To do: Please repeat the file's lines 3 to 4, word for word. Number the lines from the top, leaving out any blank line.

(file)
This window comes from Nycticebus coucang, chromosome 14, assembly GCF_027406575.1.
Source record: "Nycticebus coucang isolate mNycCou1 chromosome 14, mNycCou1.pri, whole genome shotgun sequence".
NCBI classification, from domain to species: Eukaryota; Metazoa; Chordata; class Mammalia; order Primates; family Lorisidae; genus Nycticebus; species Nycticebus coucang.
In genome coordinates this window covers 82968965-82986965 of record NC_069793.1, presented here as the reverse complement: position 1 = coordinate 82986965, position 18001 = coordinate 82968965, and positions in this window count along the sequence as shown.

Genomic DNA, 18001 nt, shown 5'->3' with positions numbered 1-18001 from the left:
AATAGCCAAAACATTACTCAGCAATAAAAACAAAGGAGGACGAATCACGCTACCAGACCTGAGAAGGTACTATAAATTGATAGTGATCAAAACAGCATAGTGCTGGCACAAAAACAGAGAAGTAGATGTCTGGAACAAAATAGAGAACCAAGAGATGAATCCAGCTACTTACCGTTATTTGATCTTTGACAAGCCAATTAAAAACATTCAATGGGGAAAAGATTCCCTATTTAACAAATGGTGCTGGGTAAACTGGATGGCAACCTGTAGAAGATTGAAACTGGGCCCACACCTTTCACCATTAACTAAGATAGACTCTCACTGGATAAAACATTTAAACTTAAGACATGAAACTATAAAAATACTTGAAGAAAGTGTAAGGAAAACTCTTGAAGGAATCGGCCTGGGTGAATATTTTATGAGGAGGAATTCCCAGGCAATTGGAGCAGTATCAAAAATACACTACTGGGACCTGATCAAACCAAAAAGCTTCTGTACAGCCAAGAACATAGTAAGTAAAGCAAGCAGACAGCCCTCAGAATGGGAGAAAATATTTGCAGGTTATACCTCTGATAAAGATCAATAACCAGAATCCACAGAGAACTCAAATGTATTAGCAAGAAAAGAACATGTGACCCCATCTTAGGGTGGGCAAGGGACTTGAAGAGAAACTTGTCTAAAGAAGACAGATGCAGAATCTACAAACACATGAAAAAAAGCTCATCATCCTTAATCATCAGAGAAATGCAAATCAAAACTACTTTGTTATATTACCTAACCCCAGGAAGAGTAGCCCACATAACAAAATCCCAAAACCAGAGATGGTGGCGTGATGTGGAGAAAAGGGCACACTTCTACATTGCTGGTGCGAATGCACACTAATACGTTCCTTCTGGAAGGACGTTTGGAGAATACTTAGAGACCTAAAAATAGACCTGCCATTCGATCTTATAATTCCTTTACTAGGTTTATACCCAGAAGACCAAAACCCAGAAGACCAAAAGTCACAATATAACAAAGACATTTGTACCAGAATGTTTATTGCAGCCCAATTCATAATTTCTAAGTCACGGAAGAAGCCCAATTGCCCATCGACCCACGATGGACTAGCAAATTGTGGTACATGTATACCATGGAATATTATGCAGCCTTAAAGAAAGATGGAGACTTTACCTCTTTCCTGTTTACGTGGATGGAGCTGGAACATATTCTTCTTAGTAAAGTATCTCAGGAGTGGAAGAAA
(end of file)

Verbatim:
NCBI classification, from domain to species: Eukaryota; Metazoa; Chordata; class Mammalia; order Primates; family Lorisidae; genus Nycticebus; species Nycticebus coucang.
In genome coordinates this window covers 82968965-82986965 of record NC_069793.1, presented here as the reverse complement: position 1 = coordinate 82986965, position 18001 = coordinate 82968965, and positions in this window count along the sequence as shown.